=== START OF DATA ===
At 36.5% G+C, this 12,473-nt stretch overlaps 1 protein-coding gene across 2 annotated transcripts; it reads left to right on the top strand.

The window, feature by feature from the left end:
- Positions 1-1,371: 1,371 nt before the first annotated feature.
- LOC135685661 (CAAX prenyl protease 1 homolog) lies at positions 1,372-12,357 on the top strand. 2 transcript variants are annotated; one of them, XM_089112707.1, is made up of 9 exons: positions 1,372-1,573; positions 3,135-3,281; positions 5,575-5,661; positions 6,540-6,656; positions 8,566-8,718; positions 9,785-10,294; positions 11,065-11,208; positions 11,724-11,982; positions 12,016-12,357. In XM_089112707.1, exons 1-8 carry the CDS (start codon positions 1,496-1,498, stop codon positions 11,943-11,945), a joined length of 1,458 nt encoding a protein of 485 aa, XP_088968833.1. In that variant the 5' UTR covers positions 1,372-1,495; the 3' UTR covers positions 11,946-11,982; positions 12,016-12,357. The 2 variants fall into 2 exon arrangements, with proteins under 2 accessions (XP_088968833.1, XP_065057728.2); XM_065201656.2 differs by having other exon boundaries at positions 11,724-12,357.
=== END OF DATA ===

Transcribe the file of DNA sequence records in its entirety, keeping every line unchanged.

At 36.5% G+C, this 12,473-nt stretch overlaps 1 protein-coding gene across 2 annotated transcripts; it reads left to right on the top strand.

The window, feature by feature from the left end:
- Positions 1-1,371: 1,371 nt before the first annotated feature.
- LOC135685661 (CAAX prenyl protease 1 homolog) lies at positions 1,372-12,357 on the top strand. 2 transcript variants are annotated; one of them, XM_089112707.1, is made up of 9 exons: positions 1,372-1,573; positions 3,135-3,281; positions 5,575-5,661; positions 6,540-6,656; positions 8,566-8,718; positions 9,785-10,294; positions 11,065-11,208; positions 11,724-11,982; positions 12,016-12,357. In XM_089112707.1, exons 1-8 carry the CDS (start codon positions 1,496-1,498, stop codon positions 11,943-11,945), a joined length of 1,458 nt encoding a protein of 485 aa, XP_088968833.1. In that variant the 5' UTR covers positions 1,372-1,495; the 3' UTR covers positions 11,946-11,982; positions 12,016-12,357. The 2 variants fall into 2 exon arrangements, with proteins under 2 accessions (XP_088968833.1, XP_065057728.2); XM_065201656.2 differs by having other exon boundaries at positions 11,724-12,357.